Effects of Intensified Training and Detraining on Testicular Function


Objective: To examine the effects of an increased training load and period of detraining on testicular function in male distance runners.

Design: Multiple-group time-series design using a control group.

Setting: University of Toledo and Toledo Hospital. Participants: Eight male runners and eight age-matched sedentary control subjects. Subjects were considered fit for participation after a physical and genital examination conducted by a physician.

Intervention: Subjects provided blood and semen samples every 2 weeks for 8 weeks. The training regimen for the runners consisted of 2 weeks at normal training (NT), 2 weeks at 143|X% of NT (IT1), 2 weeks at 186|X% of NT (IT2), and 2 weeks at 50|X% of NT (RT). These percentages represent increases in training distance (volume).

Main Outcome Measures: Within the context of this investigation, the following hypothesis was developed: increases or decreases in training would not significantly alter sperm count, density, motility, or morphology, or concentrations of reproductive hormones or cortisol in runners.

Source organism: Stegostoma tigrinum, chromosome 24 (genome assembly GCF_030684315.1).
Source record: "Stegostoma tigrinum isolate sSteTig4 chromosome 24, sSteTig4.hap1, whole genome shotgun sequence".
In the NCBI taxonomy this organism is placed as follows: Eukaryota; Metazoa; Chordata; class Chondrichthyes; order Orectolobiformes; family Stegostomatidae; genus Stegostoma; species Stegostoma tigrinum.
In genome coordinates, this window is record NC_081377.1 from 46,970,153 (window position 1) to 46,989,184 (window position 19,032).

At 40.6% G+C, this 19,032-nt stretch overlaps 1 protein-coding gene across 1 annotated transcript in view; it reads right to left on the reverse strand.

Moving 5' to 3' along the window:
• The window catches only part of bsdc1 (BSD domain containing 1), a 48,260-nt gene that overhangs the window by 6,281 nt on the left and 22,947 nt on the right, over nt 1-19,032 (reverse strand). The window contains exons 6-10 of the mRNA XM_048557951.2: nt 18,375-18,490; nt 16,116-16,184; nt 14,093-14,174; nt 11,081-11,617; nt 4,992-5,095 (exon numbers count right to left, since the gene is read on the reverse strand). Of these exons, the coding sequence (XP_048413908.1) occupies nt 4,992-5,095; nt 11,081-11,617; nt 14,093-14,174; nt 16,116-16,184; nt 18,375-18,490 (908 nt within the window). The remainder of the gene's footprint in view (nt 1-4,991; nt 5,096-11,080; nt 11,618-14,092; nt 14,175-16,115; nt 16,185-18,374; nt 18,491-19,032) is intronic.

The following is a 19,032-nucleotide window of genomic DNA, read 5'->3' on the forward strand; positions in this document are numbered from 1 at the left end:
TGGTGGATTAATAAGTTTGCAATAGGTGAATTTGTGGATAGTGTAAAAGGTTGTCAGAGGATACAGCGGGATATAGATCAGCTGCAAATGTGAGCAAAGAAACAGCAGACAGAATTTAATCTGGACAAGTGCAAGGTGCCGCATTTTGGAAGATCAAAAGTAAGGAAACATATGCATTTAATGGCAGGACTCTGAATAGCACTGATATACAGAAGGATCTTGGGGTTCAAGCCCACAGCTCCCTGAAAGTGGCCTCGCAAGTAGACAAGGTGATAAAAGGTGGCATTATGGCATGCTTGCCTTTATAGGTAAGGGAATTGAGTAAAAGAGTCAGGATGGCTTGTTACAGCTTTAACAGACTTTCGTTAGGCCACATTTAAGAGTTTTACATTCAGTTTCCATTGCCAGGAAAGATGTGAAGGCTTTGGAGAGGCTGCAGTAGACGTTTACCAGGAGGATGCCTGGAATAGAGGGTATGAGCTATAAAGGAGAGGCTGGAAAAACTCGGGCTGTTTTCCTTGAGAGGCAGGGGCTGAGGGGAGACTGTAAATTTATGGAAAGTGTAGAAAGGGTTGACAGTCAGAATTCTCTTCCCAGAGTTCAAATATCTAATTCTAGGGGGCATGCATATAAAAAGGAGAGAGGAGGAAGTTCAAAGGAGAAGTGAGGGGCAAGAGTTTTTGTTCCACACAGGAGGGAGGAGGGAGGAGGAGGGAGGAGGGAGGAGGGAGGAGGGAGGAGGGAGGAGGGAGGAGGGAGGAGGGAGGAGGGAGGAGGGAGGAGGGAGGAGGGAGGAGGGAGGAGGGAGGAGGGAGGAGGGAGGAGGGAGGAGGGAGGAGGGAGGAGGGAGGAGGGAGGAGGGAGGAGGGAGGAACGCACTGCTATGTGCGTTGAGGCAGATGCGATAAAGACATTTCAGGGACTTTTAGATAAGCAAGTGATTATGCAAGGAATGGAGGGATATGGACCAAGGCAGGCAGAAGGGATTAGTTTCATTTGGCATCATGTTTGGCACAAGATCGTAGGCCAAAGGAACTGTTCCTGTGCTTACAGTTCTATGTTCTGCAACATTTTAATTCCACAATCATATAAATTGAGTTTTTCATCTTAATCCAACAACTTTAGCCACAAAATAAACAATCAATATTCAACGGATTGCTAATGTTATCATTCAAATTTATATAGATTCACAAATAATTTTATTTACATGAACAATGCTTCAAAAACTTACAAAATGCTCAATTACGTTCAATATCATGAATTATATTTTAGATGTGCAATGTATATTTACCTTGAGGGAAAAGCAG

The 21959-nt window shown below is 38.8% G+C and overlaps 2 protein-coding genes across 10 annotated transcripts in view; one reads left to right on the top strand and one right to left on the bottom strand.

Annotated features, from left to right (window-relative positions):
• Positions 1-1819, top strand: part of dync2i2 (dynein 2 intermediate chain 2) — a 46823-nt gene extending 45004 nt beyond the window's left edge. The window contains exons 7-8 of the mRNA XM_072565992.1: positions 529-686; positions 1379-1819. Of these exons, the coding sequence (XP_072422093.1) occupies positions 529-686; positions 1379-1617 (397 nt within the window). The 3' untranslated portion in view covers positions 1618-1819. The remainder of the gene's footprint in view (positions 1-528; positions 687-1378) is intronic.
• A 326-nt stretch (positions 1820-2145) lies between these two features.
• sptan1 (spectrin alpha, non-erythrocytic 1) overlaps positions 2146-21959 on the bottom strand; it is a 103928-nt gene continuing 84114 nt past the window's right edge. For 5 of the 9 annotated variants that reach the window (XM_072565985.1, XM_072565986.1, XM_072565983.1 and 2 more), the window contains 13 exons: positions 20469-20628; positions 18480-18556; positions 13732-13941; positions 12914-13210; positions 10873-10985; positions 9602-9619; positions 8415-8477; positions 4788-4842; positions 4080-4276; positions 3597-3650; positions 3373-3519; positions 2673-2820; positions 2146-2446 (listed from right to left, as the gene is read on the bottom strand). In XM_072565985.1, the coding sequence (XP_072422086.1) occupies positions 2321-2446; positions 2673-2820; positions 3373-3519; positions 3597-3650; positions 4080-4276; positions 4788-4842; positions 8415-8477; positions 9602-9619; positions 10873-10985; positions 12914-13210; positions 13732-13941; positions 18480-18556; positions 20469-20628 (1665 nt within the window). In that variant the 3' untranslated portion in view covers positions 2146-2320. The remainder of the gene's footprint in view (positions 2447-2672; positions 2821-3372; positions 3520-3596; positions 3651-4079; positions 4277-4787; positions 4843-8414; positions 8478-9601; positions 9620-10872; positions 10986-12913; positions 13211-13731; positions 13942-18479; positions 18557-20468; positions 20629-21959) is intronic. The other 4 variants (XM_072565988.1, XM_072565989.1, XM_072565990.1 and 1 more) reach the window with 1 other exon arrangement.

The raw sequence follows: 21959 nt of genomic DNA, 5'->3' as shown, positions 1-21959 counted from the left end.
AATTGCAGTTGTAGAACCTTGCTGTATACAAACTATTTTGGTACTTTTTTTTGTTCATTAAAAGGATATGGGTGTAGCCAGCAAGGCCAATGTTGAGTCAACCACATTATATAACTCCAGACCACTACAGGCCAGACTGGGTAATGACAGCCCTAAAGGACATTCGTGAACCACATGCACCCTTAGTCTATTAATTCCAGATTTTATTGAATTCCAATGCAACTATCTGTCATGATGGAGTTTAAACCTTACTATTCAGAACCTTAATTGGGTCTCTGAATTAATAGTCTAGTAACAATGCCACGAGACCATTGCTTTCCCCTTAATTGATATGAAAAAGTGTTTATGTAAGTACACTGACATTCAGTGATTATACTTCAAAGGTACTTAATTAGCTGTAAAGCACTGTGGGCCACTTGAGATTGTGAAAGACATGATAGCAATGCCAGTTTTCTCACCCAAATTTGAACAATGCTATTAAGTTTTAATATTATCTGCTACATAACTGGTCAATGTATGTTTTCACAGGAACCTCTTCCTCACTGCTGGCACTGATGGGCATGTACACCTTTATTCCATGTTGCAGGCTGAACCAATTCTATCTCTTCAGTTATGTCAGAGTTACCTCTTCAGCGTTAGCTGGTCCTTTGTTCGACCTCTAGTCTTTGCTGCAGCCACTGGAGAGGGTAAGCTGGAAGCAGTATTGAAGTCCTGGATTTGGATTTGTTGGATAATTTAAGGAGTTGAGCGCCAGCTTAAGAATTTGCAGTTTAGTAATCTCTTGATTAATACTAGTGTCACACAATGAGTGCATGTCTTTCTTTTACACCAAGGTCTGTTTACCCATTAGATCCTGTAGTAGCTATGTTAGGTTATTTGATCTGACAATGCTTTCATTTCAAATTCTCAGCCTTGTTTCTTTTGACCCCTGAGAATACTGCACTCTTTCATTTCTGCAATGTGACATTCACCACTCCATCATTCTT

Results: There were no statistically significant differences observed between runners and control subjects for any of the reproductive hormones or cortisol. In addition, there was no significant treatment effect for sperm count, motility, or morphology. The sperm levels in two runners in this investigation dropped to oligospermatic levels after IT2; however, total sperm count increased in both runners after 2 weeks of RT.

Conclusion: Four weeks of increased training and 2 weeks of reduced training did not significantly affect the subjects in this investigation. It is possible that a particular level or degree of training must be surpassed before any clinical alterations are evident. Future longitudinal studies are necessary to identify the extent to which endurance training may alter reproductive hormones and testicular function.

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Clinical journal of sport medicine